Serena knocked out of Australian Open in shock upset by Wang
MELBOURNE: Seven-times champion Serena Williams suffered a dramatic exit from the Australian Open on Friday, her earliest in 14 years, falling 6-4 6-7(2) 7-5 to China's Wang Qiang in a stunning third round upset that tore the women's tournament open.
Wang, who was thrashed 6-1 6-0 by Williams in the US Open quarter-finals, savoured sweet revenge on Rod Laver Arena to end the American's bid for a record-equalling 24th Grand Slam title, sending shockwaves through Melbourne Park.
A day before the Chinese New Year, 27th seed Wang wavered when serving for the match at 5-4 in the second set but was magnificent under pressure in the decider.
She broke Williams's formidable serve to seal the thriller on the third match point when the American dumped a backhand into the net.
It was Williams' earliest exit from the year's first Grand Slam since 2006, when her title defence was ended by Daniela Hantuchova.
"I think my team always believe I can do it," Wang said on-court. "After last (I played Serena), I did really hard work on the court and off the court, it's really good work and I believed I could do it.
"During the second set I was a little bit confused but in my mind I knew I had to focus on the court, focus on every point."
Wang, 28, said Chinese New Year celebrations would be on hold before her fourth round clash against Tunisia's Ons Jabeur, who knocked out Williams's good friend and former world number one Caroline Wozniacki, drawing the curtain on the retiring Dane's career in tennis.
"(I'll) take a rest and just prepare for the next match," she said.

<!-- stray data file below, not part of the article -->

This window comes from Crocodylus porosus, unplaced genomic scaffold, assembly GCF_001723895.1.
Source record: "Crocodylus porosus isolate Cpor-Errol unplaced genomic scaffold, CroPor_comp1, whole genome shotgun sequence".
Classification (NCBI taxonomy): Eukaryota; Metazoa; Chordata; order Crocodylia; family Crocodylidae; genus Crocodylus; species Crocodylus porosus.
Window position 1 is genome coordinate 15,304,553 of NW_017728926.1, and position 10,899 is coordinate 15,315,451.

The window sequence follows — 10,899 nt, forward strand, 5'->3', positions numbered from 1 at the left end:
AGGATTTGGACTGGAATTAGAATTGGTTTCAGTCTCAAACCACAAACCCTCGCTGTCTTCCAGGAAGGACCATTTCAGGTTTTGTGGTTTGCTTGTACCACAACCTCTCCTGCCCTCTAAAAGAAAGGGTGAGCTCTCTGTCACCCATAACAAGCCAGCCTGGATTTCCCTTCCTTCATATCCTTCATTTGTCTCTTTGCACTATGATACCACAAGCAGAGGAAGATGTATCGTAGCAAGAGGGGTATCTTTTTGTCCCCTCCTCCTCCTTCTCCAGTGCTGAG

A slow-burning contest burst into life in the ninth game when Wang broke Williams to love, raising a gasp from the crowd with a breathless rush to the net.
Williams's shrieking hit ear-splitting levels but Wang, unintimidated, calmly served out the set.
The Tianjin native broke Williams again in the second set but was denied a quick kill by the American's spirit and backhand.
Williams fired a pair of thumping winners before levelling terms with a forehand crosscourt at the end of a frenetic 24-shot rally.
The significance of the occasion lay heavy on Wang in the tiebreak, as Williams roared ahead to level the match.
But Wang kept counter-punching, only denied another early break in the deciding set by the formidable Williams serve.
It was clear that Wang would need to produce something special to upset her iconic opponent and she nosed ahead to 6-5 after a blistering backhand that clipped the line.
She squandered two match points with a pair of unforced errors in the final nerve-shredding game but held firm to capture arguably the finest Grand Slam win of her career.